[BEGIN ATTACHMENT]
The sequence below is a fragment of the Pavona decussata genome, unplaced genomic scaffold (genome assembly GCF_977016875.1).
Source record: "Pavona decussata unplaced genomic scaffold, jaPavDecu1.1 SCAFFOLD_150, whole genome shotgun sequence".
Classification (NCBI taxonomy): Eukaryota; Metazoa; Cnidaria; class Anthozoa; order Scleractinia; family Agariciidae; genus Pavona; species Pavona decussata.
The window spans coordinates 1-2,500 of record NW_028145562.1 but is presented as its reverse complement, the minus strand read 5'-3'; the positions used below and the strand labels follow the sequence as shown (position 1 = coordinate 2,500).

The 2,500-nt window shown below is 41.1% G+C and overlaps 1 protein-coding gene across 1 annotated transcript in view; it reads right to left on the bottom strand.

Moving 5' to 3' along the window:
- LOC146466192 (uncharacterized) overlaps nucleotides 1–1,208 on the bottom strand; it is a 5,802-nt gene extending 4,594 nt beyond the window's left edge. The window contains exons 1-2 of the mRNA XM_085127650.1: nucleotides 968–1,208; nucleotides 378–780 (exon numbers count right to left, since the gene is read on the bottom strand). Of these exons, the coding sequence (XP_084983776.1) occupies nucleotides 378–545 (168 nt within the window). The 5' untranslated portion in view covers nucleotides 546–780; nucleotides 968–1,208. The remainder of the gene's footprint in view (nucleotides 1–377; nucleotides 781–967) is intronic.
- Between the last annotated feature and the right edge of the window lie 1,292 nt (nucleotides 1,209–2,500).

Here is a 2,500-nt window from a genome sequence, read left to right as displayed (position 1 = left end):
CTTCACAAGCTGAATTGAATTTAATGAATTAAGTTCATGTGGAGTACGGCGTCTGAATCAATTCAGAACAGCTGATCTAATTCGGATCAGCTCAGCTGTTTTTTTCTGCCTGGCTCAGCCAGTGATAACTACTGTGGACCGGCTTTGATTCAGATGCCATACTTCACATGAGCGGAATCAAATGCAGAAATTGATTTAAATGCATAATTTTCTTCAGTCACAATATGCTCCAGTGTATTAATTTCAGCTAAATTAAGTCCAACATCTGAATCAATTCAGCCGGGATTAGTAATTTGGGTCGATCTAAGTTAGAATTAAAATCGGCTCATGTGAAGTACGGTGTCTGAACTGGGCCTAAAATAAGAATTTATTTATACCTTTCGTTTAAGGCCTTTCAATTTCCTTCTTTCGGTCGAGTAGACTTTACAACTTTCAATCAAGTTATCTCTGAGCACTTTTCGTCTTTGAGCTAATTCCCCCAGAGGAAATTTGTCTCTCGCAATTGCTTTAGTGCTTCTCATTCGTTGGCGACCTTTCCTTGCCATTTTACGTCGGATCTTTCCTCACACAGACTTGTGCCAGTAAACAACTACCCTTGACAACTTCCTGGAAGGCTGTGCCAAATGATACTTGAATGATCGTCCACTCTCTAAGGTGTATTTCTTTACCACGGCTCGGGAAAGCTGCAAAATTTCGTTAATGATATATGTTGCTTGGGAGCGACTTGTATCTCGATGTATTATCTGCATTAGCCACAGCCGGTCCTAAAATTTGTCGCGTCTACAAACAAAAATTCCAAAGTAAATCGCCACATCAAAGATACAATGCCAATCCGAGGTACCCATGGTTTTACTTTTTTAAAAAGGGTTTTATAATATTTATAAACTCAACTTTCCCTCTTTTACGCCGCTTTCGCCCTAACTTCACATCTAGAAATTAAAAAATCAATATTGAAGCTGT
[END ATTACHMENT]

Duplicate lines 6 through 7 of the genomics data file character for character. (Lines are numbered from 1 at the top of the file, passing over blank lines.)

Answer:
Moving 5' to 3' along the window:
- LOC146466192 (uncharacterized) overlaps nucleotides 1–1,208 on the bottom strand; it is a 5,802-nt gene extending 4,594 nt beyond the window's left edge. The window contains exons 1-2 of the mRNA XM_085127650.1: nucleotides 968–1,208; nucleotides 378–780 (exon numbers count right to left, since the gene is read on the bottom strand). Of these exons, the coding sequence (XP_084983776.1) occupies nucleotides 378–545 (168 nt within the window). The 5' untranslated portion in view covers nucleotides 546–780; nucleotides 968–1,208. The remainder of the gene's footprint in view (nucleotides 1–377; nucleotides 781–967) is intronic.